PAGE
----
Apple Photos Underwhelms

(commentary)

With the recent update of the Macintosh operating system to version 10.10.3, Apple also shipped the final version of their new Photos application. 

The transition to Photos from both iPhoto and Aperture is a good news/bad news situation. Short answer: if you’re transitioning from iPhoto to Photos, once you’ve had Photos transfer your iPhoto library, you have additional options in editing you didn’t have before (though you need to discover how to access the advanced tabs). That’s the good news. 

The bad news is a very, very long list. The short version of that is that Aperture users won’t be happy. The list that produces the unhappiness:

  • Photos is very disk-intensive. Large libraries with slow drives are problematic.
  • Large libraries also are problematic in getting to iCloud Photos.
  • Only a single library at a time (must restart to get to another library).
  • Metadata entry is mostly gone.
  • Projects are gone.
  • Multiple adjustment layers/brushes are no longer available.
  • No link to external editors. No current plug-ins.
  • No watermarking.
  • Ratings are mostly gone (no stars and colors, just a heart).
  • No Web gallery.
  • Books and Slide Shows have been dumbed down.
  • Direct printing has been dumbed down.
  • No real presets.
  • …and more.


Realistically, Aperture users still face the same decision: keep using Aperture until they have to move to the next OS after Yosemite; or choose another program, such as Lightroom. 

It’s a shame that Aperture truly seems to be a dead-end now. While an Aperture library converts just fine into Photos, I don’t really see any point in doing so. 

Apple has a long history of restarting applications from scratch in order to take advantage of new technology and/or completely new frameworks that eventually support additional features. Sometimes these restarts are problematic but not total bad news (e.g. Final Cut Pro’s transition to X). Such applications quickly regain features and go on to show why the rewrite was necessary and useful.

Sometimes these restarts are more problematic but still not terrible news. The Pages/Numbers/Keynote restarts lost a lot of features that they’re still struggling to regain, though we do now have a much better ability to move files we’ve created between devices and the cloud.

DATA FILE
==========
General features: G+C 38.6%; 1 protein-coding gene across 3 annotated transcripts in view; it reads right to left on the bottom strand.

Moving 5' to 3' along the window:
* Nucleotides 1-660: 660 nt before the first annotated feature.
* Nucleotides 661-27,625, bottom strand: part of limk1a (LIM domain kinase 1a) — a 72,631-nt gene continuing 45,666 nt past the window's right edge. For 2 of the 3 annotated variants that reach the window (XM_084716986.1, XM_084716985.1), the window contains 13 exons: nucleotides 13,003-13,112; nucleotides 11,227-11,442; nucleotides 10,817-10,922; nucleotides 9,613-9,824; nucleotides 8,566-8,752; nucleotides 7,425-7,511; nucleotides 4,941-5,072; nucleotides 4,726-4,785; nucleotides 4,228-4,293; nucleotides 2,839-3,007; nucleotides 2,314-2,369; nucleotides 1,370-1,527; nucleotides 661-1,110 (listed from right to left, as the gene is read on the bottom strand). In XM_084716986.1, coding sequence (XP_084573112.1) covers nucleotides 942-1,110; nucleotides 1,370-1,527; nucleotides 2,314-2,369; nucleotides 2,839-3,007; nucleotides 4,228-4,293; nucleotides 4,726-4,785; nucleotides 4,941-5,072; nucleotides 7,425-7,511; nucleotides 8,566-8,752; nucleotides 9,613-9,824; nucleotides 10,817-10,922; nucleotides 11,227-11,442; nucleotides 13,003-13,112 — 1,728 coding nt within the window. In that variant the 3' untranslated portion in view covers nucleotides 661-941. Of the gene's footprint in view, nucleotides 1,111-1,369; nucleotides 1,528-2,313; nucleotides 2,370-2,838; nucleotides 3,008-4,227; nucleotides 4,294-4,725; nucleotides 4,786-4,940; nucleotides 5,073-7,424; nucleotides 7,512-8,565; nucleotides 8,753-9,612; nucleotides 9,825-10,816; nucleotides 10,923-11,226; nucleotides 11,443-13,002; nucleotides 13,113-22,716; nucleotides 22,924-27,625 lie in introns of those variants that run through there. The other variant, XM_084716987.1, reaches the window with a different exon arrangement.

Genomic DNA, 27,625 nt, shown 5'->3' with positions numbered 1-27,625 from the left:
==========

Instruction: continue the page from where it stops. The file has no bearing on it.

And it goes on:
Sometimes the restart is very painful, and in the case of iPhotos and Aperture, I’d have to say that Photos is of this last group. Too much changed, too much is gone, too much is missing, and the payoff for all this is mostly zero so far and costly (e.g. iCloud Photos). 

Of course, if you were starting from scratch in imaging with only an iPhone as your camera, an iPad as your display, and a Macintosh as your computer, you might have a slightly different view of Photos and iCloud Photos. So the changes make a lot of sense for Apple. 

I’d argue that Apple still needs Aperture. Unfortunately, it doesn’t appear they think they do. 

I’ve never truly understood Apple’s software side, even though I’ve watched it from very close range since 1983 (yes that date is correct). We’ve got outliers such as Filemaker Pro, really high end stuff with lower end mimics such as FCPX/iMovie and Logic Pro/GarageBand, and somewhat oddly positioned productivity products in Pages/Numbers/Keynote. They’ve completely abandoned Web, DVD production, and other applications. There’s not a lot of sense in what they’re doing other than in development tools (iBooks Author, Xcode, etc.).

Photos adds yet another strange bit. It’s a bundled application that comes preinstalled across multiple platforms, just as Calendar, Mail, and Contacts are. But those latter applications tend to be very bare bone, while Photos seems to have quite a bit of heft to it, much more like the optional Pages/Numbers/Keynote trio.

Photos won’t bring Apple any money (unless people pay the premiums for more iCloud Photos storage, which I’m guessing is going to be minimal given what they delivered). So it seems a little strange that they’ve invested so much in developing it.   

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